Permissions in Linux
Understanding and Managing permissions in Linux
The purpose of this article is to give you a basic understanding of Linux permissions and to get you started with managing the same.
You can control access to files and directories on a Linux system using Linux permissions. Each file and directory is associated with a set of permissions that specify which users and groups can access it and how they can access it.
In Linux, there are three types of permissions: read, write, and execute.
A user with 'read' permission can view the contents of a file or directory.
A user with 'write' permission can modify the contents of a file or directory as well as create new files in a directory.
The 'execute' permission allows a user to run a program or navigate through a directory.
Permissions are represented by a group of three or four characters. The first character represents the file or directory owner's permissions. The second character represents the group to which the file or directory belongs. The third character represents all other users' permissions. If the file or directory is of a specific type, the fourth character is also set. The "ls -l" command displays the permissions of a file or directory.
Output for the above command for the file 'file1.txt' :
In the preceding example, the file "file1.txt" has read and write permissions for the owner and group, as well as read permission for all other users. The
chmod command can be used to change the permissions of a file or directory. The
chmod command accepts as arguments an octal number representing the permissions and a file or directory.
The octal number is created by adding the values for the permissions you want to set together. The read permission value is 4, the write permission value is 2, and the execute permission value is 1.
For example, the octal number 664 would be used to grant the owner read and write permissions, the group read and write permissions, and all other users read permission.
Below is a table depicting the octal numbers and permissions associated with it (personally I remember it the best as 421 =rwx)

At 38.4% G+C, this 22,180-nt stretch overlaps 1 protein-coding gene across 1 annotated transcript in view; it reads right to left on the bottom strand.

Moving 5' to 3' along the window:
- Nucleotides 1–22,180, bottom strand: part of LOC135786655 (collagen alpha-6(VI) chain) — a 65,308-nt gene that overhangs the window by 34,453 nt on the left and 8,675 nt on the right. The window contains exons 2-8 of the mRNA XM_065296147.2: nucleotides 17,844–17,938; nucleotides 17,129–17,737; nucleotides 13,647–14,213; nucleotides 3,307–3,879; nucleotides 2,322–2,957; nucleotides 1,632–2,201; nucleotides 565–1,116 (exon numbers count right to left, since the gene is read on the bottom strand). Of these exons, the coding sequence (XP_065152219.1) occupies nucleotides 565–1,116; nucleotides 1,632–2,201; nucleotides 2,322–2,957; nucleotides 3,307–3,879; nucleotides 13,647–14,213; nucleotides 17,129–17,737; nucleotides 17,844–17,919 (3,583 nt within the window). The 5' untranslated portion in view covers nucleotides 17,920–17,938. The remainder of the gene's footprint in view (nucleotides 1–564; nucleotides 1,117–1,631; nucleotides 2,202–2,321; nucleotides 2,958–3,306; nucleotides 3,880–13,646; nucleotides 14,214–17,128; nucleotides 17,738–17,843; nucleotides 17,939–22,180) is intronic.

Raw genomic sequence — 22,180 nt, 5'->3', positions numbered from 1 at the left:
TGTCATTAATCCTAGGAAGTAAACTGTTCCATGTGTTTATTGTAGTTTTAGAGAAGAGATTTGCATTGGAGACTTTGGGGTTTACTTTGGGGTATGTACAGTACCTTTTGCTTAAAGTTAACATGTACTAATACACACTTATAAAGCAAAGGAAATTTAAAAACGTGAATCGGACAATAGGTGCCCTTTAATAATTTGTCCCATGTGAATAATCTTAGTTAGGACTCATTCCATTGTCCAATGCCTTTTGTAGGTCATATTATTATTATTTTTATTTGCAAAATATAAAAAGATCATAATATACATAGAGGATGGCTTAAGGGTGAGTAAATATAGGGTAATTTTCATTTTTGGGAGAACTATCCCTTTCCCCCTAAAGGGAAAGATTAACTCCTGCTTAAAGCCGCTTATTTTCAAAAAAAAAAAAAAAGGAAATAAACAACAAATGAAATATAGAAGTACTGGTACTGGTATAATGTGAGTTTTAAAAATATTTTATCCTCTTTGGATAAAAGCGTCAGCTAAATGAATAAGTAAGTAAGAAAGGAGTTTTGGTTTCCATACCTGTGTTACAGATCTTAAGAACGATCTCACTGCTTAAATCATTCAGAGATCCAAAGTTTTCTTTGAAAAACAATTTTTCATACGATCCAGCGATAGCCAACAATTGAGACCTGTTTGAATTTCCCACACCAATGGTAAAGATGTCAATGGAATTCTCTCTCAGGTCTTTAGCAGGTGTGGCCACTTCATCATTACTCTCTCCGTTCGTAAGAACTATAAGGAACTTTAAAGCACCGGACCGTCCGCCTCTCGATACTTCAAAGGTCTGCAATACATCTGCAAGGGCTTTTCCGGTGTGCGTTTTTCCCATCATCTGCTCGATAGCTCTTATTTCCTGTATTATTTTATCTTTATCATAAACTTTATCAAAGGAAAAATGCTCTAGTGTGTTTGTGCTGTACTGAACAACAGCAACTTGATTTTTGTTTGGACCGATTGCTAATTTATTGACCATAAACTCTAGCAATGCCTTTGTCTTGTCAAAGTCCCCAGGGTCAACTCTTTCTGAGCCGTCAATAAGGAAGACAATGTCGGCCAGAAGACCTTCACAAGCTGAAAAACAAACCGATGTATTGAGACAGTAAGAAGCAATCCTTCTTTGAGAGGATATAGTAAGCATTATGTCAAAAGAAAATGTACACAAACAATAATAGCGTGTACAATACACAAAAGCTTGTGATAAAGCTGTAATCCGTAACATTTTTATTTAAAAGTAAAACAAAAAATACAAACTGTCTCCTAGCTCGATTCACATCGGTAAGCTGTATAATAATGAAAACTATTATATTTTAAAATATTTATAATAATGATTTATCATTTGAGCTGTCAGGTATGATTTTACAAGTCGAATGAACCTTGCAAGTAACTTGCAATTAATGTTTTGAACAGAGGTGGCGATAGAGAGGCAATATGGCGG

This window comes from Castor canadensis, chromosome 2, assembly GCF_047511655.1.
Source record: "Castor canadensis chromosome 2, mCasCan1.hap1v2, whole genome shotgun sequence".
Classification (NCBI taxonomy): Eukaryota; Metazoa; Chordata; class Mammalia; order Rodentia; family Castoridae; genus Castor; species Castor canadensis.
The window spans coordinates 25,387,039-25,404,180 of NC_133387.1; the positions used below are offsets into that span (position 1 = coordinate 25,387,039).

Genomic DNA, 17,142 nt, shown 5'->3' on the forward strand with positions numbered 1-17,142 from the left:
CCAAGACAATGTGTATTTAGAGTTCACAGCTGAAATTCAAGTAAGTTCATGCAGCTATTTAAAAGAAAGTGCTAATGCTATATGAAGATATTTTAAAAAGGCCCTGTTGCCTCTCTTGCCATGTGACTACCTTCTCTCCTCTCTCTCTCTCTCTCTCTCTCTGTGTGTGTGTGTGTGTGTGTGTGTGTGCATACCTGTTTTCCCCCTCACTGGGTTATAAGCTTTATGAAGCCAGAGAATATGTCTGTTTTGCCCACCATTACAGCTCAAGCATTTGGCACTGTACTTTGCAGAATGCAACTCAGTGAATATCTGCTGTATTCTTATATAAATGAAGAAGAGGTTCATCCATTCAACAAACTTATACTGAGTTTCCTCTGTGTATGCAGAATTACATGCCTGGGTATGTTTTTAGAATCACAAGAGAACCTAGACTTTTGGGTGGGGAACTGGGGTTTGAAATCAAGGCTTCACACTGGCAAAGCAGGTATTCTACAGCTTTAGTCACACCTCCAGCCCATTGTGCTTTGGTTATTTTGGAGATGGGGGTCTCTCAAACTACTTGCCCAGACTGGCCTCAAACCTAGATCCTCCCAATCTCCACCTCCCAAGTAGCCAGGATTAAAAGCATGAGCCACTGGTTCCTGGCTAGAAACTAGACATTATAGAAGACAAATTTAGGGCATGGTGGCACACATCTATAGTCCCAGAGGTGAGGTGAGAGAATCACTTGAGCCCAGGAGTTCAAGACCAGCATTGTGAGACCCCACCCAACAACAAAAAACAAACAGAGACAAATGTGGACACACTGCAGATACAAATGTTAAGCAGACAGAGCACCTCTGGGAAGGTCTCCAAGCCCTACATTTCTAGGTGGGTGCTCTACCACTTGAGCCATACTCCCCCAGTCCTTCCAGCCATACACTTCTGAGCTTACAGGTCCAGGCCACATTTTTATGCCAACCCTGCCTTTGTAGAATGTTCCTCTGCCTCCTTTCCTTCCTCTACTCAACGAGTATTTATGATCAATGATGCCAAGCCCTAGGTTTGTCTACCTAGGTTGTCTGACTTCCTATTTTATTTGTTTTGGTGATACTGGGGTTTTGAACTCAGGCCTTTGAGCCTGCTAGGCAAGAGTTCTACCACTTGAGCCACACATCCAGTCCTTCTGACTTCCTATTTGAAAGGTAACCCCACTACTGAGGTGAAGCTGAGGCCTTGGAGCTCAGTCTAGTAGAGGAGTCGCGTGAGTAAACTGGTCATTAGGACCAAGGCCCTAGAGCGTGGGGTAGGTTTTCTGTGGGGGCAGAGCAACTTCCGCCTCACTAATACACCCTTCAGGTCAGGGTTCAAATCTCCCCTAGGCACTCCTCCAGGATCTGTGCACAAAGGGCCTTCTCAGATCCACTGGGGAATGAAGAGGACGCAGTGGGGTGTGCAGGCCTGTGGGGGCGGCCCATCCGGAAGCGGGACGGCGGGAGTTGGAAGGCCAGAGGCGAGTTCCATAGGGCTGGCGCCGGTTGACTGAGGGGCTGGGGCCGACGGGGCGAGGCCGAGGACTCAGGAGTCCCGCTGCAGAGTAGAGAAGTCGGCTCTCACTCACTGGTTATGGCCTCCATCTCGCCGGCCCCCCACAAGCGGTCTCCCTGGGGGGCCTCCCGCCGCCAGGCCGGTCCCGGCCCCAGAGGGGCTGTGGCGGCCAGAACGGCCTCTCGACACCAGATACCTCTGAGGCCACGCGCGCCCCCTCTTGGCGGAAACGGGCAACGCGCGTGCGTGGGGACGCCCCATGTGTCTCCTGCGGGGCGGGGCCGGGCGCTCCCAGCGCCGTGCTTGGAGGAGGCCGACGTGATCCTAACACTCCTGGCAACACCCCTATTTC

To specify permissions, you can also use the
chmod command in symbolic notation. In symbolic notation, "u" stands for the owner, "g" stands for the group, "o" stands for all other users, and "a" stands for all users. You can then use "+" to add permission, "-" to remove one, and "=" to set one.
For example, you can use the following command to grant the owner read and write permissions, the group read and write permissions, and all other users read permissions:
$ chmod ug=rw,o=r file1.txt
Output for the above command:
To change the owner and group of a file or directory, use the
chown command. The
chown command takes as arguments a user and a group, followed by the file or directory.
For example, you can use the following command to change the owner of the file "file1.txt" to the user "test1" and the group to "testing" (the username and group would differ in your case ):
chown test1:testing file1.txt
Noticed how I used
sudo in addition to the command that I mentioned above?
I did this because file1's owner is the user 'kali,' and the file belongs to the group 'kali,' the above command would make user 'test1' the owner of file1.txt and the group 'testing'. This would result in the actual owner's rights being washed away, and he would no longer be able to control the file as before. As a result, it is recommended that you do not change the ownership of a file unless necessary by using the
chown command. Linux by default doesn't allow changing ownership with normal privilege due to security reasons so we use
sudo (superuser do) command instead which means that our command would be treated as it was given by the user of the highest privilege of that system.
A directory always has "x" i.e executable permissions by default when created and you should keep it that way since without "x" permission a directory can't be opened.
A file by default has "rw-rw-r–"
To conclude, Linux permissions allow you to control access to files and directories on a Linux system. The
chmod commands are used to view and change permissions, and the
chown command is used to change the owner and group of a file or directory. You can securely manage the access and ownership of your files and directories on a Linux system by understanding and properly utilizing Linux permissions.
That's what makes Linux so good: you put in something, and that effort multiplies. It's a positive feedback cycle.